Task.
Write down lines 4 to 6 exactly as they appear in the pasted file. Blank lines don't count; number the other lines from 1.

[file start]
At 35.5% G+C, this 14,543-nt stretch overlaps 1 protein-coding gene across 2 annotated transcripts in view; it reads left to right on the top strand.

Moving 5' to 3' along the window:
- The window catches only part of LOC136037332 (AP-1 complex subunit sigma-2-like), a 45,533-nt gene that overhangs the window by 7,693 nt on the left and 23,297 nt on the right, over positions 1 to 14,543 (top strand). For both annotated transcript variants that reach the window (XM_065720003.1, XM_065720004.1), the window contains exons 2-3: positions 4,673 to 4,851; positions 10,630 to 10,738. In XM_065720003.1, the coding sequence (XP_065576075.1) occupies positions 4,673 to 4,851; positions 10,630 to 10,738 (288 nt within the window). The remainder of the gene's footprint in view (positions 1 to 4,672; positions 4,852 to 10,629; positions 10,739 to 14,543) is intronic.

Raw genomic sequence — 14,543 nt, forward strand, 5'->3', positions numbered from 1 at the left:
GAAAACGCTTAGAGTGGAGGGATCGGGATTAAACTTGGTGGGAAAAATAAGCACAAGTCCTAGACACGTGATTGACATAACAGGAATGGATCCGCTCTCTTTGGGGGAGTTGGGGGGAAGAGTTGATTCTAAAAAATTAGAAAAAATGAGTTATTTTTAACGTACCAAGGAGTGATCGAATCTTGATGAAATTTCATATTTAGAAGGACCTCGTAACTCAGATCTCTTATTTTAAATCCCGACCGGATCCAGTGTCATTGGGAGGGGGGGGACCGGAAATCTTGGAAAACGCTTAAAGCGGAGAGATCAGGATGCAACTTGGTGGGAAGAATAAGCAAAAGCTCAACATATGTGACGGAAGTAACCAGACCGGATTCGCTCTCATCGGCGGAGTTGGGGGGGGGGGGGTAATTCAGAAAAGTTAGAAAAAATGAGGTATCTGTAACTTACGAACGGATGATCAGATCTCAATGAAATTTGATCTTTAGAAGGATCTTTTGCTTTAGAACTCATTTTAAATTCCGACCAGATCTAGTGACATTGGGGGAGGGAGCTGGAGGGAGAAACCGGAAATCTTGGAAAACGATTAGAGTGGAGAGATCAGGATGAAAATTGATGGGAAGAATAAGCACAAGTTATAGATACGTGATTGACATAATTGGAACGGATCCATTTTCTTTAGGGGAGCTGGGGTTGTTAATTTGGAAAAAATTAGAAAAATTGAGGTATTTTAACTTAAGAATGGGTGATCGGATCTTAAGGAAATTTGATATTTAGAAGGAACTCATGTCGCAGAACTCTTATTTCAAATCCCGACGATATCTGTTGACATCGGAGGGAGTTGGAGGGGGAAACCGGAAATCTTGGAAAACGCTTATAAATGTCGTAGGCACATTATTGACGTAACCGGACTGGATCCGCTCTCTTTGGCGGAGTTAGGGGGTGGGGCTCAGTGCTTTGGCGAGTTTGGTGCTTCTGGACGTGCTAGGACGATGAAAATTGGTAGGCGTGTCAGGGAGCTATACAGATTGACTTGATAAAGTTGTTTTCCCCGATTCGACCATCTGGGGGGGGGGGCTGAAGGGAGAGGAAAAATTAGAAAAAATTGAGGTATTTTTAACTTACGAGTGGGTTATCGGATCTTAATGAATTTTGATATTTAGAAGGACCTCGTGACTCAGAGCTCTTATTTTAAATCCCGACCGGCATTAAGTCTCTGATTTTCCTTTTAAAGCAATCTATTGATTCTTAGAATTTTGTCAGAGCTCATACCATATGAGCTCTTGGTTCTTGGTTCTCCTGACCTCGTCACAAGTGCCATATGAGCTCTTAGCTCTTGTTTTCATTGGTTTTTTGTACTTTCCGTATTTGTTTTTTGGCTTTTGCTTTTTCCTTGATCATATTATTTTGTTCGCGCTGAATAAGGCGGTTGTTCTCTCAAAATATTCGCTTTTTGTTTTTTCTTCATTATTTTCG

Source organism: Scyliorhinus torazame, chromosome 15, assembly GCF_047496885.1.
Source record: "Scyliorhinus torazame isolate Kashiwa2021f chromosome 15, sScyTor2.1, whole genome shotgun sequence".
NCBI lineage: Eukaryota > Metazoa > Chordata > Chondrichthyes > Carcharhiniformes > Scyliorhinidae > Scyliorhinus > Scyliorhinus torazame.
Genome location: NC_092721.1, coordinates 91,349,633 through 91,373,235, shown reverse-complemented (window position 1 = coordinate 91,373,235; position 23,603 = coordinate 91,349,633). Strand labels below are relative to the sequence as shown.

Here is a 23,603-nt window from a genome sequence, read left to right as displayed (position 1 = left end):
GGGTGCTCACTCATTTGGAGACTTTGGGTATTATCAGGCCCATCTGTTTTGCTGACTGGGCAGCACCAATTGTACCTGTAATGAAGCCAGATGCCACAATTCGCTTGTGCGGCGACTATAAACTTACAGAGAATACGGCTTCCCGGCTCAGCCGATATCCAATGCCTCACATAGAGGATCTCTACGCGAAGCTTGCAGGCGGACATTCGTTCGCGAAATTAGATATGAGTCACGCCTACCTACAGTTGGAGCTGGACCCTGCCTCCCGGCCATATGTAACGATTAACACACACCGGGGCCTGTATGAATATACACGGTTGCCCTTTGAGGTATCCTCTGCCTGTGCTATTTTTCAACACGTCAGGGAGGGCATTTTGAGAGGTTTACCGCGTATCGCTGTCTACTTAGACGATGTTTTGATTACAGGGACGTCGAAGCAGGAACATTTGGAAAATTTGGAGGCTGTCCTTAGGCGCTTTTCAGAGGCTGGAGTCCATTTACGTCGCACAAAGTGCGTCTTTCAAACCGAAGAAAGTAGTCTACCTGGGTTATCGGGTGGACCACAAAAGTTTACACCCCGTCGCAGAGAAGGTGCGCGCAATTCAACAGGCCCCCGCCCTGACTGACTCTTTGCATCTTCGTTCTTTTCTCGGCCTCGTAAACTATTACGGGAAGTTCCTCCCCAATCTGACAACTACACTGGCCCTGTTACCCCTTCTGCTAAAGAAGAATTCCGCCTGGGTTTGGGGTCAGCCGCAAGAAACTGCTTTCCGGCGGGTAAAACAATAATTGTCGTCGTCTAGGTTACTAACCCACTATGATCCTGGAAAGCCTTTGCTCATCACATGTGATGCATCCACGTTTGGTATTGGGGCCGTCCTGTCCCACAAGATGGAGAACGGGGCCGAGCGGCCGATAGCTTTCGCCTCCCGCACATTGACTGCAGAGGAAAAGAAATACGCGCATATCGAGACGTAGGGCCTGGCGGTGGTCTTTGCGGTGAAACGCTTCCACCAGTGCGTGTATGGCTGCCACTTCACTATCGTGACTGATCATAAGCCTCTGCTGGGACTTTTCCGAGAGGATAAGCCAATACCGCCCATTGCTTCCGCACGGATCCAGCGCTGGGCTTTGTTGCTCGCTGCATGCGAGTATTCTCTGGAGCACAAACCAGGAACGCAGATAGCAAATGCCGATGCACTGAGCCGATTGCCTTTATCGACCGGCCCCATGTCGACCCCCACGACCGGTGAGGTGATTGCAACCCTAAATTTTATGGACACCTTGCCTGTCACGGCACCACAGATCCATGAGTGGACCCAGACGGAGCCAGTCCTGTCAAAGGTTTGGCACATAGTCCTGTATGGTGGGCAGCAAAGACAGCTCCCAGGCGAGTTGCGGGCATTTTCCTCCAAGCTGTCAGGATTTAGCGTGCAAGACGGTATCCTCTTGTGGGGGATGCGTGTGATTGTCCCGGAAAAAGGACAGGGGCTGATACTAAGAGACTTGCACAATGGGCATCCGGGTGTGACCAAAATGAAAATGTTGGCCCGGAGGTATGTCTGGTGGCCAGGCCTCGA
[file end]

Raw genomic sequence — 14,543 nt, forward strand, 5'->3', positions numbered from 1 at the left:
GAAAACGCTTAGAGTGGAGGGATCGGGATTAAACTTGGTGGGAAAAATAAGCACAAGTCCTAGACACGTGATTGACATAACAGGAATGGATCCGCTCTCTTTGGGGGAGTTGGGGGGAAGAGTTGATTCTAAAAAATTAGAAAAAATGAGTTATTTTTAACGTACCAAGGAGTGATCGAATCTTGATGAAATTTCATATTTAGAAGGACCTCGTAACTCAGATCTCTTATTTTAAATCCCGACCGGATCCAGTGTCATTGGGAGGGGGGGGACCGGAAATCTTGGAAAACGCTTAAAGCGGAGAGATCAGGATGCAACTTGGTGGGAAGAATAAGCAAAAGCTCAACATATGTGACGGAAGTAACCAGACCGGATTCGCTCTCATCGGCGGAGTTGGGGGGGGGGGGGTAATTCAGAAAAGTTAGAAAAAATGAGGTATCTGTAACTTACGAACGGATGATCAGATCTCAATGAAATTTGATCTTTAGAAGGATCTTTTGCTTTAGAACTCATTTTAAATTCCGACCAGATCTAGTGACATTGGGGGAGGGAGCTGGAGGGAGAAACCGGAAATCTTGGAAAACGATTAGAGTGGAGAGATCAGGATGAAAATTGATGGGAAGAATAAGCACAAGTTATAGATACGTGATTGACATAATTGGAACGGATCCATTTTCTTTAGGGGAGCTGGGGTTGTTAATTTGGAAAAAATTAGAAAAATTGAGGTATTTTAACTTAAGAATGGGTGATCGGATCTTAAGGAAATTTGATATTTAGAAGGAACTCATGTCGCAGAACTCTTATTTCAAATCCCGACGATATCTGTTGACATCGGAGGGAGTTGGAGGGGGAAACCGGAAATCTTGGAAAACGCTTATAAATGTCGTAGGCACATTATTGACGTAACCGGACTGGATCCGCTCTCTTTGGCGGAGTTAGGGGGTGGGGCTCAGTGCTTTGGCGAGTTTGGTGCTTCTGGACGTGCTAGGACGATGAAAATTGGTAGGCGTGTCAGGGAGCTATACAGATTGACTTGATAAAGTTGTTTTCCCCGATTCGACCATCTGGGGGGGGGGGCTGAAGGGAGAGGAAAAATTAGAAAAAATTGAGGTATTTTTAACTTACGAGTGGGTTATCGGATCTTAATGAATTTTGATATTTAGAAGGACCTCGTGACTCAGAGCTCTTATTTTAAATCCCGACCGGCATTAAGTCTCTGATTTTCCTTTTAAAGCAATCTATTGATTCTTAGAATTTTGTCAGAGCTCATACCATATGAGCTCTTGGTTCTTGGTTCTCCTGACCTCGTCACAAGTGCCATATGAGCTCTTAGCTCTTGTTTTCATTGGTTTTTTGTACTTTCCGTATTTGTTTTTTGGCTTTTGCTTTTTCCTTGATCATATTATTTTGTTCGCGCTGAATAAGGCGGTTGTTCTCTCAAAATATTCGCTTTTTGTTTTTTCTTCATTATTTTCG

Source organism: Scyliorhinus torazame, chromosome 15, assembly GCF_047496885.1.